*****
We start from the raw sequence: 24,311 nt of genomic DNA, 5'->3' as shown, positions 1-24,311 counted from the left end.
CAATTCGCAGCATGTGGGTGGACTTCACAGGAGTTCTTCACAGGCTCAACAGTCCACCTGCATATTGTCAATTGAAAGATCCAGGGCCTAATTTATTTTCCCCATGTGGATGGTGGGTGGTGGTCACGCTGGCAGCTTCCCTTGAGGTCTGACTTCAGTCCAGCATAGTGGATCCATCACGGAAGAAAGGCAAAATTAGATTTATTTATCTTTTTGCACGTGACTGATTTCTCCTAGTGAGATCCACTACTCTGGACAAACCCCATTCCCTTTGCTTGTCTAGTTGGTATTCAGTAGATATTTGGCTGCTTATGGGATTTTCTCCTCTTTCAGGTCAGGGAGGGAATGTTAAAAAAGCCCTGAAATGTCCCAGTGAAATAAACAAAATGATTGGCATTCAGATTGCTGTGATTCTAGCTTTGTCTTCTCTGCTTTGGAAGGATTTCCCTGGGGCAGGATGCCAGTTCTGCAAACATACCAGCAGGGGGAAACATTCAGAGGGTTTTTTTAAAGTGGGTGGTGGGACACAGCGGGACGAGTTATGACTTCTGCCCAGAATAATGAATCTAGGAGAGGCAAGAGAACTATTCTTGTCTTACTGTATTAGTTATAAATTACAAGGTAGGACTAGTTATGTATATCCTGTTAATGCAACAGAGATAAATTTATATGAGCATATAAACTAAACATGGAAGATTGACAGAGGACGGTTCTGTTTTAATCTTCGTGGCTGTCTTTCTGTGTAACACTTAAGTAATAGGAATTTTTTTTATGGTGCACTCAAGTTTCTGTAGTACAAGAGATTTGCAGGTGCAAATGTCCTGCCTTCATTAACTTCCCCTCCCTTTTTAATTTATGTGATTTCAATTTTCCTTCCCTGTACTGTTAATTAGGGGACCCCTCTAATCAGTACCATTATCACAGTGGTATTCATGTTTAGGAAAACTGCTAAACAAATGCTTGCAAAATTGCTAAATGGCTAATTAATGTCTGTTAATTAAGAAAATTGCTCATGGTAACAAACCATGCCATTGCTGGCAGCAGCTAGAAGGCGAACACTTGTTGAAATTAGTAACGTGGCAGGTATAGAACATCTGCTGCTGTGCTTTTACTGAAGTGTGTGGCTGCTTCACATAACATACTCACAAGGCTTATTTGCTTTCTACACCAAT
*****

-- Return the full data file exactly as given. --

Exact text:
We start from the raw sequence: 24,311 nt of genomic DNA, 5'->3' as shown, positions 1-24,311 counted from the left end.
CAATTCGCAGCATGTGGGTGGACTTCACAGGAGTTCTTCACAGGCTCAACAGTCCACCTGCATATTGTCAATTGAAAGATCCAGGGCCTAATTTATTTTCCCCATGTGGATGGTGGGTGGTGGTCACGCTGGCAGCTTCCCTTGAGGTCTGACTTCAGTCCAGCATAGTGGATCCATCACGGAAGAAAGGCAAAATTAGATTTATTTATCTTTTTGCACGTGACTGATTTCTCCTAGTGAGATCCACTACTCTGGACAAACCCCATTCCCTTTGCTTGTCTAGTTGGTATTCAGTAGATATTTGGCTGCTTATGGGATTTTCTCCTCTTTCAGGTCAGGGAGGGAATGTTAAAAAAGCCCTGAAATGTCCCAGTGAAATAAACAAAATGATTGGCATTCAGATTGCTGTGATTCTAGCTTTGTCTTCTCTGCTTTGGAAGGATTTCCCTGGGGCAGGATGCCAGTTCTGCAAACATACCAGCAGGGGGAAACATTCAGAGGGTTTTTTTAAAGTGGGTGGTGGGACACAGCGGGACGAGTTATGACTTCTGCCCAGAATAATGAATCTAGGAGAGGCAAGAGAACTATTCTTGTCTTACTGTATTAGTTATAAATTACAAGGTAGGACTAGTTATGTATATCCTGTTAATGCAACAGAGATAAATTTATATGAGCATATAAACTAAACATGGAAGATTGACAGAGGACGGTTCTGTTTTAATCTTCGTGGCTGTCTTTCTGTGTAACACTTAAGTAATAGGAATTTTTTTTATGGTGCACTCAAGTTTCTGTAGTACAAGAGATTTGCAGGTGCAAATGTCCTGCCTTCATTAACTTCCCCTCCCTTTTTAATTTATGTGATTTCAATTTTCCTTCCCTGTACTGTTAATTAGGGGACCCCTCTAATCAGTACCATTATCACAGTGGTATTCATGTTTAGGAAAACTGCTAAACAAATGCTTGCAAAATTGCTAAATGGCTAATTAATGTCTGTTAATTAAGAAAATTGCTCATGGTAACAAACCATGCCATTGCTGGCAGCAGCTAGAAGGCGAACACTTGTTGAAATTAGTAACGTGGCAGGTATAGAACATCTGCTGCTGTGCTTTTACTGAAGTGTGTGGCTGCTTCACATAACATACTCACAAGGCTTATTTGCTTTCTACACCAAT